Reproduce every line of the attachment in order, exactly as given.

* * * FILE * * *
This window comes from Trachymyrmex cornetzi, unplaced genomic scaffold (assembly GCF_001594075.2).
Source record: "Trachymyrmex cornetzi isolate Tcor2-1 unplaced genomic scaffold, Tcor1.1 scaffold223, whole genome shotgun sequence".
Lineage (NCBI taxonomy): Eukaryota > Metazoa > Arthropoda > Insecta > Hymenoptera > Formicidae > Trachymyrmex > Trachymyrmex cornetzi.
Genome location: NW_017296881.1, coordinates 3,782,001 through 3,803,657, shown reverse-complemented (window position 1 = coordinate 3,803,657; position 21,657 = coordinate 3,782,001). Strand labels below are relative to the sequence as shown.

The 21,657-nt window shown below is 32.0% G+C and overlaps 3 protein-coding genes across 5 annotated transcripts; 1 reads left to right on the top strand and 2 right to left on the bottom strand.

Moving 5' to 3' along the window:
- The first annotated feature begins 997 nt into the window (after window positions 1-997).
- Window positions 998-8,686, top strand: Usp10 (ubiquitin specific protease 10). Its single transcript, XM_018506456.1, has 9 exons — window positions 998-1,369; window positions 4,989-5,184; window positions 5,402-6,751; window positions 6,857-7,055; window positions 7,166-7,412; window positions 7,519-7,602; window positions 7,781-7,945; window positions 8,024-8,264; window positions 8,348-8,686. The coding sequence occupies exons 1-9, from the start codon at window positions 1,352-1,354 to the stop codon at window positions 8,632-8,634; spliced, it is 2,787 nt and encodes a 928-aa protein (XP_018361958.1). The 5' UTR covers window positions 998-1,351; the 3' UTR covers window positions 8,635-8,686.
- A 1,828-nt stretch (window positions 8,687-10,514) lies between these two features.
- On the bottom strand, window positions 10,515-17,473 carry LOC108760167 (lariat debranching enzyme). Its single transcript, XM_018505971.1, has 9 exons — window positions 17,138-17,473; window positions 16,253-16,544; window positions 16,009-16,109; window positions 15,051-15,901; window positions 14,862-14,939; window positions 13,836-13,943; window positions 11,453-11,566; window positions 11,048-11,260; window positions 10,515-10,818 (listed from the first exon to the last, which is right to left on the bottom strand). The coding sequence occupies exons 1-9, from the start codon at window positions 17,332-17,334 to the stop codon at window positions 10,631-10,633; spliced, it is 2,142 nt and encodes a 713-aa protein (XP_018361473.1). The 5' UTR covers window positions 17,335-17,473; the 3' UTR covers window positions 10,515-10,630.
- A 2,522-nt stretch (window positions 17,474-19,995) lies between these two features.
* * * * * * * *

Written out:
This window comes from Trachymyrmex cornetzi, unplaced genomic scaffold (assembly GCF_001594075.2).
Source record: "Trachymyrmex cornetzi isolate Tcor2-1 unplaced genomic scaffold, Tcor1.1 scaffold223, whole genome shotgun sequence".
Lineage (NCBI taxonomy): Eukaryota > Metazoa > Arthropoda > Insecta > Hymenoptera > Formicidae > Trachymyrmex > Trachymyrmex cornetzi.
Genome location: NW_017296881.1, coordinates 3,782,001 through 3,803,657, shown reverse-complemented (window position 1 = coordinate 3,803,657; position 21,657 = coordinate 3,782,001). Strand labels below are relative to the sequence as shown.

The 21,657-nt window shown below is 32.0% G+C and overlaps 3 protein-coding genes across 5 annotated transcripts; 1 reads left to right on the top strand and 2 right to left on the bottom strand.

Moving 5' to 3' along the window:
- The first annotated feature begins 997 nt into the window (after window positions 1-997).
- Window positions 998-8,686, top strand: Usp10 (ubiquitin specific protease 10). Its single transcript, XM_018506456.1, has 9 exons — window positions 998-1,369; window positions 4,989-5,184; window positions 5,402-6,751; window positions 6,857-7,055; window positions 7,166-7,412; window positions 7,519-7,602; window positions 7,781-7,945; window positions 8,024-8,264; window positions 8,348-8,686. The coding sequence occupies exons 1-9, from the start codon at window positions 1,352-1,354 to the stop codon at window positions 8,632-8,634; spliced, it is 2,787 nt and encodes a 928-aa protein (XP_018361958.1). The 5' UTR covers window positions 998-1,351; the 3' UTR covers window positions 8,635-8,686.
- A 1,828-nt stretch (window positions 8,687-10,514) lies between these two features.
- On the bottom strand, window positions 10,515-17,473 carry LOC108760167 (lariat debranching enzyme). Its single transcript, XM_018505971.1, has 9 exons — window positions 17,138-17,473; window positions 16,253-16,544; window positions 16,009-16,109; window positions 15,051-15,901; window positions 14,862-14,939; window positions 13,836-13,943; window positions 11,453-11,566; window positions 11,048-11,260; window positions 10,515-10,818 (listed from the first exon to the last, which is right to left on the bottom strand). The coding sequence occupies exons 1-9, from the start codon at window positions 17,332-17,334 to the stop codon at window positions 10,631-10,633; spliced, it is 2,142 nt and encodes a 713-aa protein (XP_018361473.1). The 5' UTR covers window positions 17,335-17,473; the 3' UTR covers window positions 10,515-10,630.
- A 2,522-nt stretch (window positions 17,474-19,995) lies between these two features.